FRANCESCO GIULIO CUTTAIA
On the basis of what was ruled by the Constitutional Court in sentence no. 237/2022, the foundation of parliamentary domestic jurisdiction was further specified, which is the basis not only of the major regulations of the Chambers, but also of the minor ones, without the possibility, therefore, that the latter can be the subject of an interlocutory judgment of constitutional legitimacy in an incidental way.
At the same time, thanks also to the recent rulings of the Supreme Court of Cassation and the Council of State, inspired by the rulings of the Constitutional Court no. 120/2014 and 262/2017, the scope of parliamentary domestic jurisdiction is limited only to issues involving subjects linked to the administrative bodies of the Chamber and Senate by an employment relationship or at least of service, with the exclusion of third parties bound by a contract or similar negotiating instruments.
After noting the urgent need to fill, through a prudent constitutional revision, the persistent shortcomings highlighted by the Constitutional Charter both with regard to experiences at the beginning and at the end of life, the contribution highlights how, already in the light of the indications provided by the constitutional jurisprudence in Cappato, the idea is confirmed that the subject's self determination with respect to his or her medically assisted death meets insurmountable objective limits. It is therefore clarified that suicide still constitutes a disvalue, also from the point of view of criminal law, and that one must guard against the risk of transforming a right (here, that of life) into its opposite (of «non-life»), while there appear the critical observations of those who appeal to the need to preserve the dignity of the person and the principle of equality are out of line. The study closes with some notations relating to the so-called «therapeutic alliance» between doctor and patient, also in the light of the legislative discipline in the pipeline.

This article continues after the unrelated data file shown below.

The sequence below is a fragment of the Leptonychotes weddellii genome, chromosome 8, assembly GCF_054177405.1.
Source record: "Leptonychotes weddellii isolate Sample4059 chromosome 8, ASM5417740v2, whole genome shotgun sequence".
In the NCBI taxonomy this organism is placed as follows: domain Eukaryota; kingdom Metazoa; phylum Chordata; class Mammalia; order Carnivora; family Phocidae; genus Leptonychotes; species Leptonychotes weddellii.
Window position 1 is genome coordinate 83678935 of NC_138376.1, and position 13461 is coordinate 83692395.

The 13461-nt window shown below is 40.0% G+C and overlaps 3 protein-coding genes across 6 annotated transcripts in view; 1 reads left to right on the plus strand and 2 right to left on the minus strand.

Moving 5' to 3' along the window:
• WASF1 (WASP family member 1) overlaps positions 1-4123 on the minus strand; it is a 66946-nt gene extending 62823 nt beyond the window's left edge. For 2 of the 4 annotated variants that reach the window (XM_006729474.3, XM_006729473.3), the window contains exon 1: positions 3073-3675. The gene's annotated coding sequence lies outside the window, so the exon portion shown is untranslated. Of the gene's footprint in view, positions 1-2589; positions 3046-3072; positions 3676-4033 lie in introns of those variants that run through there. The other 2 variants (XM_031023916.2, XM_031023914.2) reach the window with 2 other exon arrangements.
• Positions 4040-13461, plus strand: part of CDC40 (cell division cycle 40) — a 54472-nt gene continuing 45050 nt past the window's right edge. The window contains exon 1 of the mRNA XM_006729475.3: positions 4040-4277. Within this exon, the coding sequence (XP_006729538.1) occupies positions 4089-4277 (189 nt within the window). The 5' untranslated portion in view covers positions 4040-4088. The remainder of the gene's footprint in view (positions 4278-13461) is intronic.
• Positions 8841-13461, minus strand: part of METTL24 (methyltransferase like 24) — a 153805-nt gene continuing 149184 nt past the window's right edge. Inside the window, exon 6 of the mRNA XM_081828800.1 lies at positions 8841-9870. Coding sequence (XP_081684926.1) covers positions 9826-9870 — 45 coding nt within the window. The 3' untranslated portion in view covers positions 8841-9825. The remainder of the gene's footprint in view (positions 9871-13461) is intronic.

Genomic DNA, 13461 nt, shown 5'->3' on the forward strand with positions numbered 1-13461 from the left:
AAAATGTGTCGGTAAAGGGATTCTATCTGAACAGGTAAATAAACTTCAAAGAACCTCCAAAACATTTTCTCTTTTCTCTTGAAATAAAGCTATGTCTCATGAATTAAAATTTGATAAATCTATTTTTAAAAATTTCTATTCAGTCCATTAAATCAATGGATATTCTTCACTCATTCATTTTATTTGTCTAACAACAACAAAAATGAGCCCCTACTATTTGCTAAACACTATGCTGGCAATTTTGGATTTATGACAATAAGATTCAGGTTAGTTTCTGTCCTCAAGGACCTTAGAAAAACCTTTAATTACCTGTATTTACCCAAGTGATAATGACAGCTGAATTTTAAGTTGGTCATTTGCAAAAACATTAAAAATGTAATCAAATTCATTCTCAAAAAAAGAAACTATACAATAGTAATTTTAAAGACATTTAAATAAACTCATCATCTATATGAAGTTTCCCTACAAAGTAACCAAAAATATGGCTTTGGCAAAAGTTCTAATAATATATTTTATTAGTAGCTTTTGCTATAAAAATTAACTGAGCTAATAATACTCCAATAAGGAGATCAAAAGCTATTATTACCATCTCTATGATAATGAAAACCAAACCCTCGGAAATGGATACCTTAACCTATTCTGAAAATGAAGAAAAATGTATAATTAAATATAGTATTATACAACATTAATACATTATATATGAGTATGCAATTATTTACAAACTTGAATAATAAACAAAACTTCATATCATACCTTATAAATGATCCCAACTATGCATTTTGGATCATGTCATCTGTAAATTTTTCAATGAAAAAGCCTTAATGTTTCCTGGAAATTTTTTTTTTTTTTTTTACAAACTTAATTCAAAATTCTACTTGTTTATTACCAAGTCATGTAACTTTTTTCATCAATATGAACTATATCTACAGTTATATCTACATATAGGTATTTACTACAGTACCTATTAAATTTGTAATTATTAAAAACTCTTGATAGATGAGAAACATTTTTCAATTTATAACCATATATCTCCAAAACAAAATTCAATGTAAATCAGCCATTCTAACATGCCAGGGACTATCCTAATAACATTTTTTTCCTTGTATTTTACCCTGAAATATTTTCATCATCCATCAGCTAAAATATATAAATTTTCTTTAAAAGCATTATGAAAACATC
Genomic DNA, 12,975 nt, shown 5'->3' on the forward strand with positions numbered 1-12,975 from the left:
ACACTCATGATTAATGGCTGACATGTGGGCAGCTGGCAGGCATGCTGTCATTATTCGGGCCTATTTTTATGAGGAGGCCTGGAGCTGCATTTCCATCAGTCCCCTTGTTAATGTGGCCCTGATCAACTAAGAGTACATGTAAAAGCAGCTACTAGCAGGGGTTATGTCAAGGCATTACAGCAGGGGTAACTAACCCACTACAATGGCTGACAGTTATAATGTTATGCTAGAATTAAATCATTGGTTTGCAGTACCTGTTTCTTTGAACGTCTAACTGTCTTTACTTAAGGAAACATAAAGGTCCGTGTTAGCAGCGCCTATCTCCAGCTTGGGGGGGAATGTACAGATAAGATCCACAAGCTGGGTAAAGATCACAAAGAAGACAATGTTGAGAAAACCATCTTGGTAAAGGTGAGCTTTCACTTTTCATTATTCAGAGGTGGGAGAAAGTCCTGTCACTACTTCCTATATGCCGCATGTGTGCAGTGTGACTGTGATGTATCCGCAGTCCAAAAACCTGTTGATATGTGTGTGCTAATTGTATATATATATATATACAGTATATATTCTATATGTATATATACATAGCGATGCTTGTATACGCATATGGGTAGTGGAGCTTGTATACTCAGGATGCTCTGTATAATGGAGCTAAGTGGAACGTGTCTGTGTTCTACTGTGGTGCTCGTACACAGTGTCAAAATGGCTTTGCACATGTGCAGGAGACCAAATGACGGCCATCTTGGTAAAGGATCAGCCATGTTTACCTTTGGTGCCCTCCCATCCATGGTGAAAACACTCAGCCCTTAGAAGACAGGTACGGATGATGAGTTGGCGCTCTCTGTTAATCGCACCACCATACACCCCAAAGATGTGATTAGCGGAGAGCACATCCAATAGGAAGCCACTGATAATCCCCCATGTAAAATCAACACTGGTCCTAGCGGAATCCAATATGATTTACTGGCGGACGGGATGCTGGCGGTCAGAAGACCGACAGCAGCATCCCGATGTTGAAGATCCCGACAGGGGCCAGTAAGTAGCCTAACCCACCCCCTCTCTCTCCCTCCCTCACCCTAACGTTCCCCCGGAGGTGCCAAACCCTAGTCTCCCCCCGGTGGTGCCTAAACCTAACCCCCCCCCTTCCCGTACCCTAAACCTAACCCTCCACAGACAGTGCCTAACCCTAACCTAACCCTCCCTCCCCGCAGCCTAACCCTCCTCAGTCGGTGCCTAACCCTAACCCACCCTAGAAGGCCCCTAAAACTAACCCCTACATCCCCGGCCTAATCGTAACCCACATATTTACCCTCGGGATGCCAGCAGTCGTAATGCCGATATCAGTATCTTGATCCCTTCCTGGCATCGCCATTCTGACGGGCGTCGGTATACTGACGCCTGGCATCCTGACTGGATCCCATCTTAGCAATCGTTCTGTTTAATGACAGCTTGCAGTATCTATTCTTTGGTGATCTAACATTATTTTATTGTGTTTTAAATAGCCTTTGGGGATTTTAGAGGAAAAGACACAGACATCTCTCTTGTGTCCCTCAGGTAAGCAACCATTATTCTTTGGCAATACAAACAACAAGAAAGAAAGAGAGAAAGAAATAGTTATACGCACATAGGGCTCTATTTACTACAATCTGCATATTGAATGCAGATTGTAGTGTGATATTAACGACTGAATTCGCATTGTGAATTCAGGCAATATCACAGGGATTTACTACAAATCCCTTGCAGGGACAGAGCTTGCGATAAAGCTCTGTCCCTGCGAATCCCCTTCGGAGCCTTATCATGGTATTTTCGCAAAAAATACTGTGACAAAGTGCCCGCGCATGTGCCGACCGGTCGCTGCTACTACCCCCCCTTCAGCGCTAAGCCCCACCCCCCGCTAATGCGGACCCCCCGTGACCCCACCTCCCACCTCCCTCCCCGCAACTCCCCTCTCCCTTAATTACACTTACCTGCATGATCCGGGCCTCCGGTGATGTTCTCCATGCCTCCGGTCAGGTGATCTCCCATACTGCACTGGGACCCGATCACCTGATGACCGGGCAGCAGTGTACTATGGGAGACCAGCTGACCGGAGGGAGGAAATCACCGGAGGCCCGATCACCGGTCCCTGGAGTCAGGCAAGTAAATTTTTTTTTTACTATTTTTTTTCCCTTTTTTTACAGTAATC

The essay focuses on the characteristics of the temporariness component of the emergency rule. Not to be confused with the concept of «shortness», temporariness is important in the scrutiny of proportionality. In this sense, above all, case law on coronavirus offers several systematic insights on the issue, helping to distinguish the temporariness of the emergency from that associated with ordinary contexts, which are more akin to the idea of «tolerability». In the emergency, temporariness presents itself as an increasingly stringent criterion of progressive scrutiny in which the norm’s ability to respond to the evolution of the alarming fact is decisive. Thus, the component of temporariness arises in its instrumentality to the constitutional order’s endurance during serious events, avoiding the establishment of a stable regime that is antithetical to the original one.